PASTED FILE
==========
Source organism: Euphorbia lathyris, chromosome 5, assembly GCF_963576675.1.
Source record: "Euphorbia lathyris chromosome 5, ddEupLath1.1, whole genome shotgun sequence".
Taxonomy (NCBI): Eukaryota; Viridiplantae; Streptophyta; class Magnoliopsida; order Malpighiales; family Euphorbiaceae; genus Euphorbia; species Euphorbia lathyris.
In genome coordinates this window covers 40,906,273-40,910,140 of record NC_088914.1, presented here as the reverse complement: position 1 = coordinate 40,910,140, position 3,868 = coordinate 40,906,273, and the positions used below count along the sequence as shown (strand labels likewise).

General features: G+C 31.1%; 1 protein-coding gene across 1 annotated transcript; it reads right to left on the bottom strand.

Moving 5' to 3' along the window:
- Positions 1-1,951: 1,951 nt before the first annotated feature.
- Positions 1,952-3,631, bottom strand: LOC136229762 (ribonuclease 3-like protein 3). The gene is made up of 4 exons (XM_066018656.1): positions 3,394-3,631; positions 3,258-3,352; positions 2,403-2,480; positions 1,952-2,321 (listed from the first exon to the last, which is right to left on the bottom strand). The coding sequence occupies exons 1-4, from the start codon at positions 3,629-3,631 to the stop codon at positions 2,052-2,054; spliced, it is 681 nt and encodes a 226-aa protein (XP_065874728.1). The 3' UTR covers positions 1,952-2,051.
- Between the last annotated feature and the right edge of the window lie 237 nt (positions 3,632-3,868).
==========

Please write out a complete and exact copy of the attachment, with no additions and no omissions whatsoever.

Source organism: Euphorbia lathyris, chromosome 5, assembly GCF_963576675.1.
Source record: "Euphorbia lathyris chromosome 5, ddEupLath1.1, whole genome shotgun sequence".
Taxonomy (NCBI): Eukaryota; Viridiplantae; Streptophyta; class Magnoliopsida; order Malpighiales; family Euphorbiaceae; genus Euphorbia; species Euphorbia lathyris.
In genome coordinates this window covers 40,906,273-40,910,140 of record NC_088914.1, presented here as the reverse complement: position 1 = coordinate 40,910,140, position 3,868 = coordinate 40,906,273, and the positions used below count along the sequence as shown (strand labels likewise).

General features: G+C 31.1%; 1 protein-coding gene across 1 annotated transcript; it reads right to left on the bottom strand.

Moving 5' to 3' along the window:
- Positions 1-1,951: 1,951 nt before the first annotated feature.
- Positions 1,952-3,631, bottom strand: LOC136229762 (ribonuclease 3-like protein 3). The gene is made up of 4 exons (XM_066018656.1): positions 3,394-3,631; positions 3,258-3,352; positions 2,403-2,480; positions 1,952-2,321 (listed from the first exon to the last, which is right to left on the bottom strand). The coding sequence occupies exons 1-4, from the start codon at positions 3,629-3,631 to the stop codon at positions 2,052-2,054; spliced, it is 681 nt and encodes a 226-aa protein (XP_065874728.1). The 3' UTR covers positions 1,952-2,051.
- Between the last annotated feature and the right edge of the window lie 237 nt (positions 3,632-3,868).